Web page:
Dream Factory: Brothers prepare youth for business ownership

Dream Factory:  Brothers prepare youth for business ownership

For brothers Aaron and Eric McCloud, owning businesses became a common goal as they entered adulthood.

Years later, they see the tools they developed while traveling the road to entrepreneurship as some of the same lessons they’ve begun using to help Detroit youth excel.

The Dream Deferred Project teaches students how to achieve in life and apply the same principles to their entrepreneurial ideas. Photo courtesy of DDP

The McClouds co-founded the Dream Deferred Project, a company created to equip school-aged and disadvantaged young people with business skills.  The company was formed in 2016 after the brothers received a grant from the Skillman Foundation through the My Brother’s Keeper Initiative, launched by the Obama administration to address inequalities faced by Black and Hispanic men.

Since starting last year, Aaron McCloud says Dream Deferred’s impact has spread throughout the city into 27 different schools and organizations, partnering with the Youth Development Commission and the Office of Metropolitan Impact with the University of Michigan-Dearborn. Other partnerships include Osborn High School and Covenant House.

“We’ve made a dramatic change in a lot of young people’s lives,” Aaron says. “I feel like every single kid we reach out to that we can touch in what we do – teaching them about business, teaching them some things that we didn’t know at that age – just helps in the overall game plan of what the Dream Deferred Project is.”

Aaron and Eric created a curriculum based on skills needed for success. The course teaches students how to achieve in life and apply the same principles to their entrepreneurial ideas.

Aaron McCloud takes a personal interest in his student’s success. Photo courtesy of DDP

The McClouds grew up on the east side of Detroit not knowing anyone who owned a business, only those with traditional jobs. Understanding the circumstances they faced growing up was one of their driving forces to avoid the cycle of poverty, Eric McCloud says.

“The impact that we hope to produce is to help young people see that they can be economically self-sufficient,” he adds. “Our goal is to help bring businesses and teach kids that being an entrepreneur is an option for you.”

In addition to operating Dream Deferred the brothers own a private venture, Power Venture Group, a consulting company for businesses.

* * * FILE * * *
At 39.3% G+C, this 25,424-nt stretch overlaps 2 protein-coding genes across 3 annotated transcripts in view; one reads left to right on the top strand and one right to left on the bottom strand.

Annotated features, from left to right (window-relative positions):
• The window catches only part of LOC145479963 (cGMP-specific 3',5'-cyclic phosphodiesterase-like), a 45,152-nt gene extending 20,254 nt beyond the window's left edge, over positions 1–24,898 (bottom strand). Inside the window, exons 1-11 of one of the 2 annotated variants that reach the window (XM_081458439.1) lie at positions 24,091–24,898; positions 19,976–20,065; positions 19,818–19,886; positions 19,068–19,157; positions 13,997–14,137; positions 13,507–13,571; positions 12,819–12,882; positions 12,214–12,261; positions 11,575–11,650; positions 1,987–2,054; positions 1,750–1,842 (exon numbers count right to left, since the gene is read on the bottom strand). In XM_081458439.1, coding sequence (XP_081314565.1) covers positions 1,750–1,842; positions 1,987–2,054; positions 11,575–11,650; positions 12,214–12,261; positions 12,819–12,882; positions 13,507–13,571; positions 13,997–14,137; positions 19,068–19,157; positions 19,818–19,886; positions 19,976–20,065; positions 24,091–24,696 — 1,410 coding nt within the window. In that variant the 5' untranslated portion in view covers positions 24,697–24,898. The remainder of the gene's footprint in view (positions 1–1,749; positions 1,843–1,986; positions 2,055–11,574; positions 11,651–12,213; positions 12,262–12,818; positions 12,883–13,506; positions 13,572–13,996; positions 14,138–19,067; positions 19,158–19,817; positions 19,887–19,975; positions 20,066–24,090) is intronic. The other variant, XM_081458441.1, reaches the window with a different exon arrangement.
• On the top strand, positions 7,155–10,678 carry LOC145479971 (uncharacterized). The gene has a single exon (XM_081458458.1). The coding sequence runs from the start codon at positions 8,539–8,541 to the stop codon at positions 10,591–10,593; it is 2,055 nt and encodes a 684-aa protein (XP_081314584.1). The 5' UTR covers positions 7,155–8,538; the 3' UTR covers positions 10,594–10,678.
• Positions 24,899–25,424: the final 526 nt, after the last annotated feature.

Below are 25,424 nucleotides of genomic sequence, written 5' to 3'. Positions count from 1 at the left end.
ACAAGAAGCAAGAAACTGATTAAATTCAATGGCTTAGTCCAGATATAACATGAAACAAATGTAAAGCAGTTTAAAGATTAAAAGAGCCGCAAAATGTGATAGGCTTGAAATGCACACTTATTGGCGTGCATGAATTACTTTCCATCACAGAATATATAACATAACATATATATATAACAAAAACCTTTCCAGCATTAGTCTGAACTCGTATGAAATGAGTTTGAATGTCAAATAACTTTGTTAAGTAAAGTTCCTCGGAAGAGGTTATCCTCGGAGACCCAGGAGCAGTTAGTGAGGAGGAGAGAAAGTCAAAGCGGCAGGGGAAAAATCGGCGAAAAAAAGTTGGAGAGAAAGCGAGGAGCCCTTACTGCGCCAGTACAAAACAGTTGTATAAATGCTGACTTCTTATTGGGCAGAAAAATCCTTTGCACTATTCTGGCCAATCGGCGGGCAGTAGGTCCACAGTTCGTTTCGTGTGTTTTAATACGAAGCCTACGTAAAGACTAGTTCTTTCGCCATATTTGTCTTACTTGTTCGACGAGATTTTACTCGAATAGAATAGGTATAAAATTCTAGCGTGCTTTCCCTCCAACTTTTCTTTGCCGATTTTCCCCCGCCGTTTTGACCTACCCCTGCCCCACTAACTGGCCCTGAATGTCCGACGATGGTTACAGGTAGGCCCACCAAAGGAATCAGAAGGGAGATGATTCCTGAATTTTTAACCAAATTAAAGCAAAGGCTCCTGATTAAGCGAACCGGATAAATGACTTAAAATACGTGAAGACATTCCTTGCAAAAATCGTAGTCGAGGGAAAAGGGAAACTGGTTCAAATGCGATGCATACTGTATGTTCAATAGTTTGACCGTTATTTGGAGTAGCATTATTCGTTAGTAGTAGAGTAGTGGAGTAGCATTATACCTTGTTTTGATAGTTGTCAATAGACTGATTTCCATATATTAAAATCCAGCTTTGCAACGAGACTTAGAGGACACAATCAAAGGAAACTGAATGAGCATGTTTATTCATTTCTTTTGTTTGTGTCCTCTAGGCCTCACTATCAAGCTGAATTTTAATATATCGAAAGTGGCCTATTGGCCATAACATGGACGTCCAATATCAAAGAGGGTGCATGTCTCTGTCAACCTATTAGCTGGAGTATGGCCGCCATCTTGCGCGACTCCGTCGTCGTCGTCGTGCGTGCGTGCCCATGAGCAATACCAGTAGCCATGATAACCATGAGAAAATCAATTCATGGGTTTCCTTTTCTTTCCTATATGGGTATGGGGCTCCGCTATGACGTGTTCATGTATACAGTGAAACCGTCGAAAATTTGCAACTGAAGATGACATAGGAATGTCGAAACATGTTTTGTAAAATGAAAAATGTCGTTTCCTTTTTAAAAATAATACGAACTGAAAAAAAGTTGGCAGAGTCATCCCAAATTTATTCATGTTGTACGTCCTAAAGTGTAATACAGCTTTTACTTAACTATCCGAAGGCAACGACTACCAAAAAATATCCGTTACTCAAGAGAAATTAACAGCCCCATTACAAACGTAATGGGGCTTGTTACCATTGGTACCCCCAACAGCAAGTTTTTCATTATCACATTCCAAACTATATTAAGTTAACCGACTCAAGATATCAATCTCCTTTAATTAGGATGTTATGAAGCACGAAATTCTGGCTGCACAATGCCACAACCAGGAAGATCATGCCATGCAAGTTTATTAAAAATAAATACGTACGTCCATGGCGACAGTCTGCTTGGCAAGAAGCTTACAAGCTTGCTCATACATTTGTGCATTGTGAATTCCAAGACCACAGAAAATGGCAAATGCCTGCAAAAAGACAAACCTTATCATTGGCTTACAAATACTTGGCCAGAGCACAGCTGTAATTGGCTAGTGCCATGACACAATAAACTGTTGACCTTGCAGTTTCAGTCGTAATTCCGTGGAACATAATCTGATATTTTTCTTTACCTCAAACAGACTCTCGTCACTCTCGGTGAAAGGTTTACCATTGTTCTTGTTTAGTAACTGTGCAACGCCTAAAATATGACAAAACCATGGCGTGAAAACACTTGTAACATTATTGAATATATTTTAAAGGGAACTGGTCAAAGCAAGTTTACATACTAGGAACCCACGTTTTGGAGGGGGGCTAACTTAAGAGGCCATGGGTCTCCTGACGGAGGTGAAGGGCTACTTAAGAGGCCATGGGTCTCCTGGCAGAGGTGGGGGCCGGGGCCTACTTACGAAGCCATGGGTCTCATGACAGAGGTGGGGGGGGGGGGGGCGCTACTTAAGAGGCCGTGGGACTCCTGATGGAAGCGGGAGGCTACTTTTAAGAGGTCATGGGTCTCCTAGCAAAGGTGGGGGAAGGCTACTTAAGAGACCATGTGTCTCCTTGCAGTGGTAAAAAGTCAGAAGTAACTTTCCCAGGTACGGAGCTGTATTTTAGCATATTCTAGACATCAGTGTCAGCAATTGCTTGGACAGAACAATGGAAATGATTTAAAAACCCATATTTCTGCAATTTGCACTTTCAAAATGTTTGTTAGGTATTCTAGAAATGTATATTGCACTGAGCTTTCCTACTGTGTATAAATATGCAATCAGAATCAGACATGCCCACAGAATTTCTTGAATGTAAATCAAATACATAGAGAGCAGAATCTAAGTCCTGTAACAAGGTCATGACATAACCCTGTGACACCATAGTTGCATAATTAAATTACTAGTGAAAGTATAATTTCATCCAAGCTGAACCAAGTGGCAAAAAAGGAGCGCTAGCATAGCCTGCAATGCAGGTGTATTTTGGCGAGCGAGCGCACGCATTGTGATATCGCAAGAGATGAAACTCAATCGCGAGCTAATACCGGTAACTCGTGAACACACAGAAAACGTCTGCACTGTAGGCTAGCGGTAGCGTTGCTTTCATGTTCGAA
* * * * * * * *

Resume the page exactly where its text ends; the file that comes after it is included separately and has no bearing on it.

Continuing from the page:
Their future plans include forming four “shark tanks,” similar to the popular “Shark Tank” reality TV series, in which business ideas are presented to judges by students who complete the Dream Deferred curriculum. Eventually, the brothers want to make their curriculum available to youth in other states.

Aaron says their criteria is a lot different than what other business trainings might offer.

Entrepreneurship is ageless according to the Dreams Deferred partners.

“We’re giving so many soft skills to the youth that they don’t have, and they don’t really get corrected on these things,” he adds.

Their program’s aim isn’t just forming a concept as the end result, Eric says, but ultimately creating an actual business.

“Our goal isn’t just to help them create business ideas,” says Eric. “We want to also see them create tangible working models.”

Lead image: The Dream Deferred Project team appears on an interview segment with The Pulse Host Karen Dumas, which airs daily on Superstation 910am.  Shown here (from left) Eric McCloud, Kyle Butler, Brianna Johnson, Aaron McCloud and Karen Dumas (bottom center). Photo courtesy of DDP

Small shops are the mainstay of our neighborhoods. Open the door and look inside and you will discover dreamers and doers who embody the spirit and energy of Detroit’s entrepreneurial class. We invite you to meet them inside our Small Shops series, sponsored by Bank of America.




Leave a Reply

Your email address will not be published.